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Benton Harbor school board to vote Tuesday on agreement to keep high school open

Benton Harbor High School
Lindsey Smith
Michigan Radio
Benton Harbor High School is one of nearly 100 schools on the list of the Michigan's "lowest achieveing schools" for 2011.

Benton Harbor High School could stay open for the next year, if the school board votes on Tuesday night to approve an agreement with the state.

State officials had proposed closing the high school because the district is more than $18 million in debt and students are struggling academically. That created a community outcry to keep the school open.

Last week, the school board reached a tentative agreement with the state. State officials say that as of July 1, the Benton Harbor school board has regained "the full authority of a traditional school board." Officials say the district is required to develop an "Enhanced Deficit Elimination Plan" and do monthly financial reporting. As part of that plan, the state treasurer will enter into a financial recovery agreement with Benton Harbor Area Schools.

The tentative agreement says, "the final version of the financial recovery agreement, including specific quantitative benchmarks, is under review by the local board." Below are some examples of benchmarks the district will be held accountable for under the tentative plan:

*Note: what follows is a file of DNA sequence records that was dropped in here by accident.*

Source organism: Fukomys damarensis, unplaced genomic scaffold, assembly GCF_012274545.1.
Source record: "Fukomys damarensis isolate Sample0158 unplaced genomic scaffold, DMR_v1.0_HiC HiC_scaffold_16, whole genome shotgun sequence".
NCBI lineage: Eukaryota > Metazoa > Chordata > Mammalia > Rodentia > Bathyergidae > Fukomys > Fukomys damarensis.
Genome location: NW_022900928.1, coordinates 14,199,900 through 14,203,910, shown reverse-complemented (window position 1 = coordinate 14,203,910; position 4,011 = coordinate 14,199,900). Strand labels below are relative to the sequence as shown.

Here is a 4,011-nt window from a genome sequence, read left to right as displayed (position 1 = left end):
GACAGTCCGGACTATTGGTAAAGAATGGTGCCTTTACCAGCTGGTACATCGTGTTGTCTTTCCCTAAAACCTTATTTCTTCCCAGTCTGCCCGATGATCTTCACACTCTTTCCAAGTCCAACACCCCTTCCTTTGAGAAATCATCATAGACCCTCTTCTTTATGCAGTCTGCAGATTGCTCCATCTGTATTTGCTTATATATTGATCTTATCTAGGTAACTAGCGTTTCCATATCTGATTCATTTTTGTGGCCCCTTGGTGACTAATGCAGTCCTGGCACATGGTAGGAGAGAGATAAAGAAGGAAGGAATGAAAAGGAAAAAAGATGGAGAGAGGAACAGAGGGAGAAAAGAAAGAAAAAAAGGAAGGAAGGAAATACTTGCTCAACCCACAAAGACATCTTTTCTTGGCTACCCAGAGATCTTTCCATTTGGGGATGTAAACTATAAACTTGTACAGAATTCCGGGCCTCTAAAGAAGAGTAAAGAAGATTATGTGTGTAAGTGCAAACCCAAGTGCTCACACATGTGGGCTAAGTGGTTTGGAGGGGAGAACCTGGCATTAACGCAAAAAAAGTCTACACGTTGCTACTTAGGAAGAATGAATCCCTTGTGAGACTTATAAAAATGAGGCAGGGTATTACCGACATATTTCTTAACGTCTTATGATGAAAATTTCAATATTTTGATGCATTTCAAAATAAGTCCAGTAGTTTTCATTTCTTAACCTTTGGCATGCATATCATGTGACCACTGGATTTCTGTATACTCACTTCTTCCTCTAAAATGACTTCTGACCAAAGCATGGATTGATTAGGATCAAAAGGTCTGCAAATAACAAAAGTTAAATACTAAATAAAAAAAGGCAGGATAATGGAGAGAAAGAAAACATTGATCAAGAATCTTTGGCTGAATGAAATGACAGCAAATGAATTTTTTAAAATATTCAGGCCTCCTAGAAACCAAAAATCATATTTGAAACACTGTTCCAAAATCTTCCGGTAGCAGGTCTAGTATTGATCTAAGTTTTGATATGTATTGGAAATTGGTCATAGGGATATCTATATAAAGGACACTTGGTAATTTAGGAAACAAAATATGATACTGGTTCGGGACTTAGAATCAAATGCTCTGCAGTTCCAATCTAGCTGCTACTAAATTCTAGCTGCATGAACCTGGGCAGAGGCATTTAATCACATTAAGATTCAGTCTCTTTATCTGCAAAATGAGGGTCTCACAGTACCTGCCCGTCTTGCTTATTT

• Hire a highly qualified superintendent and CFO and retain them for the entire school year
  • Increase the number of certified teachers hired by BHAS and decrease the use of long-term substitutes
  • Increase teacher compensation
  • Make attainable increases in student growth and proficiency, as measured by assessments like M-STEP and SAT
  • Significantly decrease the percentage of students that are chronically absent
  • Ensure that members of the local board participate in leadership training sessions
  • Adopt a balanced budget
  • Reduce the percentage of the budget used for non-instructional purposes

The tentative agreement states that if BHAS does not meet the year one benchmarks, "the Board agrees to suspend operations of the high school. The district would partner with surrounding districts to serve students in grades 9-12. The Board would revise its strategic plan to solely focus on improving outcomes for students in K-8 and stabilize the finances of the district." 
The state expects the agreement to be signed by the end of July.


Rebecca Williams is senior editor in the newsroom, where she edits stories and helps guide news coverage.
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